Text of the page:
David Franklin wrote:
nor raw file out of Lighroom /.../ will be color-precise enough to satisfy many high-precision needs
I am always interested in anything relating to color, possibly the single most demanding vector in digital photography. I especially value insights from experienced users like yourself.
Given the fact that, in Lightroom, Hue, Saturation and Luminance are adjustable on 3 primary, 3 additive secondary and 2 additive tertiary colors in a scale from -100 to + 100 for each item in each color and that it works well with color reference tools like ColorChecker Passport can you please expand on that assertion?
PK, well it just comes down to the best workflow for you. Let me explain. I want a 16 bit Tiff or PS file as my working file-type because that's the best platform for the later uses for which my work is made and gives me the best flexibility for further processing. So I typically find one most representative raw file in any particular grouping by subject, and use tools, like those you mentioned in Lightroom, to get as close as possible to the most difficult target color in the image with the raw conversion. When I'm done, I have the "recipe" to set the "development" parameters for the rest of the shots in the same series, so I am not trying to process each and every shot differently - a waste of time considering the problems I will discuss next. The resulting file will almost always be spot on for one color. However, the rest of the colors in the image, equally or more important in total than the single most dominant color I converted the raw file to match, are rarely, if ever, satisfactory. For those additional colors, selections need to be made. Sometimes, those selections are very very complex (think tonal transitions) and sometimes pretty simple, but they have to be made to be able to then correct all the "secondary colors." And, sometimes, even the "main" color for which the original raw conversion recipe was intended to match, will look different, shot-to-shot in the same series. Why? Because the same color, lit at any different angle, with any different colored light source (here I mean identically specified lamp-to-lamp and reflector-to-reflector variations), with any different contrast (think broad indirect to tight focused direct lighting sources), can and will definitely look different, not only in saturation and brightness, but also in hue, than did that color in the first "recipe" conversion. Given all of the above, and because I don't want to spend my time twice creating very very careful calibrated colors, once in Lightroom and then again in Photoshop - which I will have to use anyway - I just leave the lion's share of color work to Photoshop, one file at a time. And using Photoshop's tools, which I find quite easy to use and effective, I can get the client's job done thoroughly and well. Regards,David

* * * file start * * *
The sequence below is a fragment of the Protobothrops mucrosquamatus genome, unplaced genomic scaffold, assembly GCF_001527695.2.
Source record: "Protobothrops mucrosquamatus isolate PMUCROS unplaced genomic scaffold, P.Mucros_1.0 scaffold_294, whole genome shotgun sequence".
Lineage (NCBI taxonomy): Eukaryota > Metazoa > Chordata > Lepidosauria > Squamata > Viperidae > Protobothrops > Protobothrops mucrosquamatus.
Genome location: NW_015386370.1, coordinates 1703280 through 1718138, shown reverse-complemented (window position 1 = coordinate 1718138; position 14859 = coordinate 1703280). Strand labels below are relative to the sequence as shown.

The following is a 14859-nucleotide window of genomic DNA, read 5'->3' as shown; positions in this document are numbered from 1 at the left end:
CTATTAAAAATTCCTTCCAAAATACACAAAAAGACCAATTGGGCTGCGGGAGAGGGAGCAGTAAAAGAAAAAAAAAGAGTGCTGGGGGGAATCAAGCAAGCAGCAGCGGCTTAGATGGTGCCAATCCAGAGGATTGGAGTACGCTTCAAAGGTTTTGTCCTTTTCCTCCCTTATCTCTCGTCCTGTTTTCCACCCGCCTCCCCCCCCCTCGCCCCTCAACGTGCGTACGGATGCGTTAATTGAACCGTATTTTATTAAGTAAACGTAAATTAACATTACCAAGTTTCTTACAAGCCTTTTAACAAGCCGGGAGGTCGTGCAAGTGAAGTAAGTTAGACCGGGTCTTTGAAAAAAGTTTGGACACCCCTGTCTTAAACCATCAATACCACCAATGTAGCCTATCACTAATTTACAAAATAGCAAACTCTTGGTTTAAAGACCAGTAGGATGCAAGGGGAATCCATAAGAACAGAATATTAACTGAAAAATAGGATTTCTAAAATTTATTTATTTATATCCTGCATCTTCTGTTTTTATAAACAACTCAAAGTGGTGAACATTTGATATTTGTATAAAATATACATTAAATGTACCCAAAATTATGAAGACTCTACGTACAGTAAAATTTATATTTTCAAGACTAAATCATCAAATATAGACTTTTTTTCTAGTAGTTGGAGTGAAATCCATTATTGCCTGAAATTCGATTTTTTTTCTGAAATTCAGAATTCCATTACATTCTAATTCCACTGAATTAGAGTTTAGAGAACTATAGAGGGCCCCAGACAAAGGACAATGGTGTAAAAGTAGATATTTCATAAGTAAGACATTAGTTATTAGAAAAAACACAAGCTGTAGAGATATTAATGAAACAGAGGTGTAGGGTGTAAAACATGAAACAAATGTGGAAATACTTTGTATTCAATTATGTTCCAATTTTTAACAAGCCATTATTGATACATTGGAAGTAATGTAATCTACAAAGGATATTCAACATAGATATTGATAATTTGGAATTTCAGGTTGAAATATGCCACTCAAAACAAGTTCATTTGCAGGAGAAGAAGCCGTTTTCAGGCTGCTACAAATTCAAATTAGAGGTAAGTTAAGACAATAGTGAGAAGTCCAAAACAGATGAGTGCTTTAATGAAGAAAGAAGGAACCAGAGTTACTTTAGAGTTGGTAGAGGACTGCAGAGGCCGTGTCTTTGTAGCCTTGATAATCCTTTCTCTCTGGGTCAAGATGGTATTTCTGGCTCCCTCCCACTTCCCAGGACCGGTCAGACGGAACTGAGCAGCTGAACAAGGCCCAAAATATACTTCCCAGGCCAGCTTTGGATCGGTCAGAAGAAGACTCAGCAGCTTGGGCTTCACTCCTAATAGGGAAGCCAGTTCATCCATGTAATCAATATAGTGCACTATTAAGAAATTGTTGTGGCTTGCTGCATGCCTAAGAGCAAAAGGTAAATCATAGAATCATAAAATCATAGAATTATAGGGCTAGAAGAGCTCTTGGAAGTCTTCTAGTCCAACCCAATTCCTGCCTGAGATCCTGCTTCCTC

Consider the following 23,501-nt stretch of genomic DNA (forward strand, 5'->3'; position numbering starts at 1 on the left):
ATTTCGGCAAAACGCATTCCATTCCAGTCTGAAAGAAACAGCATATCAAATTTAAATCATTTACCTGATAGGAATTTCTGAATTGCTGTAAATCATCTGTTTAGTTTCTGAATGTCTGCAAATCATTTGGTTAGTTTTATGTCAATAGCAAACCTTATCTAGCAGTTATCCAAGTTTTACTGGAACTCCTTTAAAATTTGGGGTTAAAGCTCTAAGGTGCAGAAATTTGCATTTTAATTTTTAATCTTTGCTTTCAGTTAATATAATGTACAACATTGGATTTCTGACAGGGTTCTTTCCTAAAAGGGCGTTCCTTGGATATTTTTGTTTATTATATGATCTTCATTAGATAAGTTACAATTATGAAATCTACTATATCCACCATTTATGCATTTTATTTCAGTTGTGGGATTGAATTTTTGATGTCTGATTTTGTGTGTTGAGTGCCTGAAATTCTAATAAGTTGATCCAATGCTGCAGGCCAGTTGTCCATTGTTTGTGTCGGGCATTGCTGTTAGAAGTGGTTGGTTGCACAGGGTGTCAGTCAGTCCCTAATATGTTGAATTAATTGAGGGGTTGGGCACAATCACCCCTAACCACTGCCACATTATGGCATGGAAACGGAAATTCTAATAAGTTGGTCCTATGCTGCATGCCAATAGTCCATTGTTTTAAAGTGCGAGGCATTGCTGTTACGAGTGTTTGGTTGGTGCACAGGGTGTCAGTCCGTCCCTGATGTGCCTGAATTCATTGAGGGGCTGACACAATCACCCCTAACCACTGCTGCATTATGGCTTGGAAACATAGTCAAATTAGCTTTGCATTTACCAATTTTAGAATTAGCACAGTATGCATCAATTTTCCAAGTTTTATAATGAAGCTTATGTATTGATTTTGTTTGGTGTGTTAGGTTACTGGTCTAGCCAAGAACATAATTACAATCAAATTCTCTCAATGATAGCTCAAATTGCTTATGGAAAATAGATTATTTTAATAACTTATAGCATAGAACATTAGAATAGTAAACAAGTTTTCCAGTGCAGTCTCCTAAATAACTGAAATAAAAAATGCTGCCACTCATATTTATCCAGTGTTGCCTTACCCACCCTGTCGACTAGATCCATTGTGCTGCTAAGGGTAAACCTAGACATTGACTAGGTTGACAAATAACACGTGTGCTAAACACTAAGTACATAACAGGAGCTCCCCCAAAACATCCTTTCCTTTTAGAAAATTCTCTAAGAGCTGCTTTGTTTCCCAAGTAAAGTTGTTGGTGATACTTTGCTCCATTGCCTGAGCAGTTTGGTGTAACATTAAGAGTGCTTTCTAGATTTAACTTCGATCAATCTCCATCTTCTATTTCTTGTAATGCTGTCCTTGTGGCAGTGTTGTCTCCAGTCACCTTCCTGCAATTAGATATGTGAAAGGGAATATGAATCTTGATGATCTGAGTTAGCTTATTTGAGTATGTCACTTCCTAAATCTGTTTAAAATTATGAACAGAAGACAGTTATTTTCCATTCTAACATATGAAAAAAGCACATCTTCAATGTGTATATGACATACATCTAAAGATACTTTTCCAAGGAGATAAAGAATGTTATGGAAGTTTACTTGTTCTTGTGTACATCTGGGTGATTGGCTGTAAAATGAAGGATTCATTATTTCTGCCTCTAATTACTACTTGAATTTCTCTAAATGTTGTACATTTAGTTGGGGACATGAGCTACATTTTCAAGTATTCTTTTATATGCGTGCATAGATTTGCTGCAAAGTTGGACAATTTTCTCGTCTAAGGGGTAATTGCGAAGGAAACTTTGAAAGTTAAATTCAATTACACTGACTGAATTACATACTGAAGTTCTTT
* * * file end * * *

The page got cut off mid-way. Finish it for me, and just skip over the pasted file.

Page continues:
“Loose praise may feed my ego but constructive criticism advances my skills”